Washington CNN  — 

The four million federal workers who may have had their personal information hacked likely woke up this morning with a dominating question: How did this happen?

U.S. investigators believe Chinese hackers are responsible for the massive security breach at nearly every federal government agency, a law enforcement source and another US official told CNN on Thursday. The national security community is now working under the assumption that the Chinese have hundreds of thousands of security clearance forms.

RELATED: U.S. government hacked; feds think China is the culprit

While investigations into what precisely happened are in progress, here’s one possible theory, shared by multiple U.S. officials:

1. Find Agency X

Let’s say there is a U.S. government agency – Agency X – that does not update its server operating system software patches. We don’t know which agency it is because the federal government doesn’t want to reveal everything it knows to the Chinese and the cyber links the agency had to the Office of Personnel Management.

2. Spam

Between one and two years ago, that agency gets flooded with broad based phishing emails.

3. Get a federal worker to reply

That attack is successful, and the attacker, now known to be China, receives some replies from employees at Agency X.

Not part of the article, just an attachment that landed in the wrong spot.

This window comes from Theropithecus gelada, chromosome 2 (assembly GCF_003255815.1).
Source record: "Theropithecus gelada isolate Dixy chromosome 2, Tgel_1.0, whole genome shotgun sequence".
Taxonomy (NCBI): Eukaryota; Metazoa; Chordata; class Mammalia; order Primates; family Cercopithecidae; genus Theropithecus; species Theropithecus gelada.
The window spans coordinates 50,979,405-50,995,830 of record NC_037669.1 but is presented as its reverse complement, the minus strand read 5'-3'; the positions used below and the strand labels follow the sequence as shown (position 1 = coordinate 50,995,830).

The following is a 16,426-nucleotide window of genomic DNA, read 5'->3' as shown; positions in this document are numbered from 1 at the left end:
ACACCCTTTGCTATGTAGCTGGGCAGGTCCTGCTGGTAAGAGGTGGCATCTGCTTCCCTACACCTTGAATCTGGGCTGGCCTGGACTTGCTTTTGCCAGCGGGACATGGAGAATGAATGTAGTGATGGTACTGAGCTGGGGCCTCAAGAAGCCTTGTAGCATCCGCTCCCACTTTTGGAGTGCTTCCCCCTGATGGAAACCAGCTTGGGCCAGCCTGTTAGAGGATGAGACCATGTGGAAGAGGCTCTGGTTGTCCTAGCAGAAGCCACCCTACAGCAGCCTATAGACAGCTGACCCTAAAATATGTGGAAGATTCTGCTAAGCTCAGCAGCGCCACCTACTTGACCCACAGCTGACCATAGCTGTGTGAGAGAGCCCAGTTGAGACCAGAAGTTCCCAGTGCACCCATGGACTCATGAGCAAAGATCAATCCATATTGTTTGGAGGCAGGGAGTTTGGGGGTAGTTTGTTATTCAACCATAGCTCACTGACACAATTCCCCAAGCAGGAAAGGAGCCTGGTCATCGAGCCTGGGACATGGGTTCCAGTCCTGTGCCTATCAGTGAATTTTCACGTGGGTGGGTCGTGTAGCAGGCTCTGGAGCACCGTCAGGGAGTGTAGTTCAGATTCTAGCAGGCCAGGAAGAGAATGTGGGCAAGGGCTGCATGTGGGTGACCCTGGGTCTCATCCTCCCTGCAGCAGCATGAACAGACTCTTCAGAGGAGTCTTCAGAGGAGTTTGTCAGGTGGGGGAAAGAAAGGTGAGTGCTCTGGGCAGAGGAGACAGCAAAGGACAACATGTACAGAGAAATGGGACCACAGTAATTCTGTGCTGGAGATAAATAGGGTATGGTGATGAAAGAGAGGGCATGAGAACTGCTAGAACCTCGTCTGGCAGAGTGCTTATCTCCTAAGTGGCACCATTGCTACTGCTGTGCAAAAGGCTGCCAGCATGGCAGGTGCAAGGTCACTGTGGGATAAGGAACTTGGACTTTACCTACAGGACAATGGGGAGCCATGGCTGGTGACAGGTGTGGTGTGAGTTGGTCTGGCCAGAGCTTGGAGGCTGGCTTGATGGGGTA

4. Focus on Agency X

Based on those returns, the attacker then moves to more targeted spear phishing attacks against Agency X.

5. Find more points of entry

At least one – or maybe more – of the spear phishing attacks is successful. This is first point failure from lack of patching, or quickly securing a hole in the system.

6. Spread

Now, the attacker has a toehold into Agency X on a deep level, beyond an individual.

7. Discover vulnerabilities

The attacker then is able to find the unpatched vulnerability on the server software at Agency X. .

8. Become an admin

The attacker make his next move: Through that vulnerability, the attacker creates a fake administrator account and gave itself escalating privileges.

9. Create new users

Now, the attacker deploys those privileges to create new user accounts at Agency X.

10. Exploit fake users

Those user accounts are used to spearhead phish and a return from OPM.

11. Avoid detection

In April, the U.S. government learned of the ten-step plan to hack it. For two months, the federal government didn’t reveal the information publicly because they had not yet cleaned up the entire system. Nor did federal officials want the Chinese to know they were onto them.

So the American government also created a fake system, the U.S. official said, which absorbed the Chinese attacks without them knowing that U.S. officials had launched what is called a cyber “honeypot” that imitated the real deal.

The bottom line, according to the U.S. officials? Attackers eye unpatched vulnerabilities, and the Chinese found one.